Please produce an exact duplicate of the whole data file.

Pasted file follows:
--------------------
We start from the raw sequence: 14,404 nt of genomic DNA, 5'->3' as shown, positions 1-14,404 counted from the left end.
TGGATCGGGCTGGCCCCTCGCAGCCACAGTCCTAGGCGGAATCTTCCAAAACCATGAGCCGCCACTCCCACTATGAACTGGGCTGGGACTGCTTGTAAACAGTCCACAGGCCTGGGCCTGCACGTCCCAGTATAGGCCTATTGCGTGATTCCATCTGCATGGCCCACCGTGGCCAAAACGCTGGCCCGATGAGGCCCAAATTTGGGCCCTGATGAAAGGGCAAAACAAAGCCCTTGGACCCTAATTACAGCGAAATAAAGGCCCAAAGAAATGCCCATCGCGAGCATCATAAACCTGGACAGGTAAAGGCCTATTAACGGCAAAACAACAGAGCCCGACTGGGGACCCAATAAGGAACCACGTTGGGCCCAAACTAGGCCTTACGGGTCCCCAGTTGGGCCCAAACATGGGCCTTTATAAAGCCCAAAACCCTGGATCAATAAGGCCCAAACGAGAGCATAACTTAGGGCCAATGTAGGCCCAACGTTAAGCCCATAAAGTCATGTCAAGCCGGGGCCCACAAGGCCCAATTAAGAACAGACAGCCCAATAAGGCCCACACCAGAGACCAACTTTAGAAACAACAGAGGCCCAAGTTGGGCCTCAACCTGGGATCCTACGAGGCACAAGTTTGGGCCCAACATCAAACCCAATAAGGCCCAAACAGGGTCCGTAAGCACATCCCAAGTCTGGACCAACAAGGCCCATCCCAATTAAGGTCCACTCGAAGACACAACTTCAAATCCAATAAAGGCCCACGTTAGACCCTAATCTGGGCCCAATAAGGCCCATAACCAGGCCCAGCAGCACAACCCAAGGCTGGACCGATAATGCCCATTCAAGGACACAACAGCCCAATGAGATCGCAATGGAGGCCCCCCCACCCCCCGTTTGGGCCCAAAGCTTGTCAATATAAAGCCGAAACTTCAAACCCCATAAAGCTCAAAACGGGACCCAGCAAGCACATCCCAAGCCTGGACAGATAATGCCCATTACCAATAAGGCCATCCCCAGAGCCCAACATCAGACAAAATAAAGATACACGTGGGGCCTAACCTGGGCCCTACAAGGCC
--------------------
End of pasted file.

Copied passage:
We start from the raw sequence: 14,404 nt of genomic DNA, 5'->3' as shown, positions 1-14,404 counted from the left end.
TGGATCGGGCTGGCCCCTCGCAGCCACAGTCCTAGGCGGAATCTTCCAAAACCATGAGCCGCCACTCCCACTATGAACTGGGCTGGGACTGCTTGTAAACAGTCCACAGGCCTGGGCCTGCACGTCCCAGTATAGGCCTATTGCGTGATTCCATCTGCATGGCCCACCGTGGCCAAAACGCTGGCCCGATGAGGCCCAAATTTGGGCCCTGATGAAAGGGCAAAACAAAGCCCTTGGACCCTAATTACAGCGAAATAAAGGCCCAAAGAAATGCCCATCGCGAGCATCATAAACCTGGACAGGTAAAGGCCTATTAACGGCAAAACAACAGAGCCCGACTGGGGACCCAATAAGGAACCACGTTGGGCCCAAACTAGGCCTTACGGGTCCCCAGTTGGGCCCAAACATGGGCCTTTATAAAGCCCAAAACCCTGGATCAATAAGGCCCAAACGAGAGCATAACTTAGGGCCAATGTAGGCCCAACGTTAAGCCCATAAAGTCATGTCAAGCCGGGGCCCACAAGGCCCAATTAAGAACAGACAGCCCAATAAGGCCCACACCAGAGACCAACTTTAGAAACAACAGAGGCCCAAGTTGGGCCTCAACCTGGGATCCTACGAGGCACAAGTTTGGGCCCAACATCAAACCCAATAAGGCCCAAACAGGGTCCGTAAGCACATCCCAAGTCTGGACCAACAAGGCCCATCCCAATTAAGGTCCACTCGAAGACACAACTTCAAATCCAATAAAGGCCCACGTTAGACCCTAATCTGGGCCCAATAAGGCCCATAACCAGGCCCAGCAGCACAACCCAAGGCTGGACCGATAATGCCCATTCAAGGACACAACAGCCCAATGAGATCGCAATGGAGGCCCCCCCACCCCCCGTTTGGGCCCAAAGCTTGTCAATATAAAGCCGAAACTTCAAACCCCATAAAGCTCAAAACGGGACCCAGCAAGCACATCCCAAGCCTGGACAGATAATGCCCATTACCAATAAGGCCATCCCCAGAGCCCAACATCAGACAAAATAAAGATACACGTGGGGCCTAACCTGGGCCCTACAAGGCC